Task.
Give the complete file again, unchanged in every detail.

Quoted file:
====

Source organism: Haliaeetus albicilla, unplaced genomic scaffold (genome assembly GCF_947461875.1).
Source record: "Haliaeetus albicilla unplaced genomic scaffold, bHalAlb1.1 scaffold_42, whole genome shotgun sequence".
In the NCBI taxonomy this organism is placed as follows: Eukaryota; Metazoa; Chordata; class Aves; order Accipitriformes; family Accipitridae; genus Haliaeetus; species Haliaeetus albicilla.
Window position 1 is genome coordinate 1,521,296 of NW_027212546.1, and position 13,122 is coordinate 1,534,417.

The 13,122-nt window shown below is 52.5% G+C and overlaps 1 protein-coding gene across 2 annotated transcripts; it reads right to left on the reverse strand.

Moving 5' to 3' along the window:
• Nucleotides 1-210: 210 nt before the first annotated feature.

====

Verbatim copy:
Source organism: Haliaeetus albicilla, unplaced genomic scaffold (genome assembly GCF_947461875.1).
Source record: "Haliaeetus albicilla unplaced genomic scaffold, bHalAlb1.1 scaffold_42, whole genome shotgun sequence".
In the NCBI taxonomy this organism is placed as follows: Eukaryota; Metazoa; Chordata; class Aves; order Accipitriformes; family Accipitridae; genus Haliaeetus; species Haliaeetus albicilla.
Window position 1 is genome coordinate 1,521,296 of NW_027212546.1, and position 13,122 is coordinate 1,534,417.

The 13,122-nt window shown below is 52.5% G+C and overlaps 1 protein-coding gene across 2 annotated transcripts; it reads right to left on the reverse strand.

Moving 5' to 3' along the window:
• Nucleotides 1-210: 210 nt before the first annotated feature.